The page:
Against the Current
By Hannah Sohl with additions by Stuart Warren
Beulah Pro Staff member Hannah Sohl, a Southern Oregonian, has just embarked on a year long journey around the world studying migratory fish and the cultures and communities that depend on them. She is a 2011 Watson Scholarship recipient. You can read about her travels at conversationswithwater.wordpress.com. Here is a little about her project:
About a year ago I saw a poster in the hall of the college I was attending that may very well have changed the course of my life. The poster was of a young man staring off into the distance at a large snow capped mountain with bold writing at the bottom that said something along the lines of “What will your adventure be?” At the top of the poster were some smaller pictures with captions such as
“Clowning circuits and miming” and the one that really caught my eye which said, “Artisan fishing communities in a culture of change” and listed a couple of far off places such as Morocco and Italy. The poster was advertising a yearlong fellowship opportunity to spend 12 months outside of the United States studying one subject that you are passionate about. My mind started racing. What? Someone will give me money to study my passions all over the world? And someone did one about fish? For the next few months I almost obsessively returned to this semi-out of the way hallway to stare at this poster and wonder what I was really passionate about and how in the world I was going to get this fellowship. I brainstormed for hours about my sociology major, my love of field biology, my childhood in Oregon, fishing, music, conservation, and numerous things in-between. I finally realized that the one constant that brings all of the things that I care about together is rivers, and the things that really connect rivers to people are fish.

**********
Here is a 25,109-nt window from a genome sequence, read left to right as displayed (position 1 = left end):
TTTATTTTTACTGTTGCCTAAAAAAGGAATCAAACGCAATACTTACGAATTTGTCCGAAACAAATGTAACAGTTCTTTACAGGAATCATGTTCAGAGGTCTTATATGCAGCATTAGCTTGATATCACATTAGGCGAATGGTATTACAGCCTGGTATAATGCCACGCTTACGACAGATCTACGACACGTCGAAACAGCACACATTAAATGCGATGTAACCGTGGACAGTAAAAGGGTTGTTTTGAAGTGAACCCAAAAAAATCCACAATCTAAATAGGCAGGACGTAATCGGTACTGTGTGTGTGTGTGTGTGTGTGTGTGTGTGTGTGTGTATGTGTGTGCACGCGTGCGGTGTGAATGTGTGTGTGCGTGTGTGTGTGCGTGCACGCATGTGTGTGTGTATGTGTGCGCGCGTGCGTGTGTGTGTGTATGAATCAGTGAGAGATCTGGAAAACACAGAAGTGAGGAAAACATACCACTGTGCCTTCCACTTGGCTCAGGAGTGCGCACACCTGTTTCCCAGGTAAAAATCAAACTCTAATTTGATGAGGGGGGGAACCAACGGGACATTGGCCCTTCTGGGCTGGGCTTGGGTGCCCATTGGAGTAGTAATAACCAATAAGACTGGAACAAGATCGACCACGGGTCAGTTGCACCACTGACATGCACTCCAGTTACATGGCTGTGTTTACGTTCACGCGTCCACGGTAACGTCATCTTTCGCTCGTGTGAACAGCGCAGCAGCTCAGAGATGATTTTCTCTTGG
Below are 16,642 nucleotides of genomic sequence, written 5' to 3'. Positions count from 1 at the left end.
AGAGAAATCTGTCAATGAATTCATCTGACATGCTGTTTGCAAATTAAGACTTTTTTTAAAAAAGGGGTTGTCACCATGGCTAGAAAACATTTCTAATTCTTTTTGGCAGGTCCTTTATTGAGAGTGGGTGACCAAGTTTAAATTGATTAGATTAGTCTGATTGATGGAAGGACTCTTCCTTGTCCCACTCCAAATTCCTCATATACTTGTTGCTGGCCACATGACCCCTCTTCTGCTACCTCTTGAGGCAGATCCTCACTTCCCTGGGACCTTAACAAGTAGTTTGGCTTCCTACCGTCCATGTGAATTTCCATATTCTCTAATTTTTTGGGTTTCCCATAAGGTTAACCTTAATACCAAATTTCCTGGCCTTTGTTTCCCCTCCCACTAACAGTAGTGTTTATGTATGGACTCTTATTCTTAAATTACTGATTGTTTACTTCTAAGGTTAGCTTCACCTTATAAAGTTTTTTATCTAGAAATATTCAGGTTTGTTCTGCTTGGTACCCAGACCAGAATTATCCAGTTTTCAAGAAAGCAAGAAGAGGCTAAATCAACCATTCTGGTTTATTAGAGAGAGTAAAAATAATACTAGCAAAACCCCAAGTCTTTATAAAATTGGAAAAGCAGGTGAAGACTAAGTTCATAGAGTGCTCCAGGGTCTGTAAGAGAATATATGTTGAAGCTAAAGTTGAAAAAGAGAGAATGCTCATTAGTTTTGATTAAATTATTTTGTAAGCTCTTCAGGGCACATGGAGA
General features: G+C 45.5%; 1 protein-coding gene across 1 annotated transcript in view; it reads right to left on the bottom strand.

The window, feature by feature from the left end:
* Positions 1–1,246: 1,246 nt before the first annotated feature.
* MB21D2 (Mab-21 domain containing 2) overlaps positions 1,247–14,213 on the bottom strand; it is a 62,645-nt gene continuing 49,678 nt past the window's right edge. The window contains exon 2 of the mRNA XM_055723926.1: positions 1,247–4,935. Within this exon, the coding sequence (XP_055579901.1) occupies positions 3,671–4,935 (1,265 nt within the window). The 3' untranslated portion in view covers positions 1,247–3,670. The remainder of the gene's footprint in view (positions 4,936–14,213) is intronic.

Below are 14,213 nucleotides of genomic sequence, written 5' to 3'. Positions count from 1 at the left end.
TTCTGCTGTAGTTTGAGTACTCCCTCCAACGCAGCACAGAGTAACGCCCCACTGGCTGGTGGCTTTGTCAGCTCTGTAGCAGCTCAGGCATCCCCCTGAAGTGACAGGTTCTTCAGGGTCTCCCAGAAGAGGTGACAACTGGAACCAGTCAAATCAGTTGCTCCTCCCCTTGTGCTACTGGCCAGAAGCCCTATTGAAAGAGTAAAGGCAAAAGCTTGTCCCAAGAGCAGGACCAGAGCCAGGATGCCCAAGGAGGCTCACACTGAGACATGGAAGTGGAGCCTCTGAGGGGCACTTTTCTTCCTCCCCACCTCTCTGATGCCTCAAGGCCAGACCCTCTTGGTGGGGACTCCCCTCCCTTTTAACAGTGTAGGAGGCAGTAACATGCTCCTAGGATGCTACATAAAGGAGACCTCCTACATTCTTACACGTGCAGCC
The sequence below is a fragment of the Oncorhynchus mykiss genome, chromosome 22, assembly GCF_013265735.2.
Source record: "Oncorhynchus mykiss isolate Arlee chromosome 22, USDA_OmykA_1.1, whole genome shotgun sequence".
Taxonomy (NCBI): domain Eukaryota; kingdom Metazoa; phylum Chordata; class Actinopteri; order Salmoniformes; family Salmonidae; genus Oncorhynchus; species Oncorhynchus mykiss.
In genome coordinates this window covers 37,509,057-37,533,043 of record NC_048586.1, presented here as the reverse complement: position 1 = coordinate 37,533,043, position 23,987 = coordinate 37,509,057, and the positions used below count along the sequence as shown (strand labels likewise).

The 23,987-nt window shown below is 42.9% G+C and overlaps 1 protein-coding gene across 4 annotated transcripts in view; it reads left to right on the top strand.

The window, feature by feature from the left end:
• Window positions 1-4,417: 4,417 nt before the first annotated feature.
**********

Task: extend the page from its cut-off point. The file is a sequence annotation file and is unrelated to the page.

So I started to put together a proposal to travel to some of the world’s most incredible rivers and fishing cultures to study the relationships that have evolved over generations between fish runs and the humans that live along river banks. I researched many different areas of the world and different types of fish and finally decided on seven countries including Canada, Brazil, and Laos and with fish as varied as steelhead, catfish, and shad.
I ended up receiving the award and kick off my studies this week.
Throughout the year I will be interviewing guides, scientists, fishermen, activists, community leaders, policy makers, and many others about their rivers and fish, and getting in some serious fishing along the way. Some of the areas that I will be visiting have strong runs, while in others the runs have been decimated by over fishing, pollution and dams. Each river that I will visit has a unique story and culture that is or has been impacted by fish. While each region will be very different, perhaps there will be some similar lessons that can be learned from watershed to watershed.
I will be documenting my experiences though podcasts and photos which you can follow on my BLOG.
First stop: salmon and steelhead in Northern British Columbia.
Hannah is traveling with a few Beulah Fly Rods; a Platinum 12’4” 8 weight Spey and a Blue Water 8/9. After all you can’t really get a feel for the fishing culture without doing a little fishing yourself. More on Hannah’s adventures to come!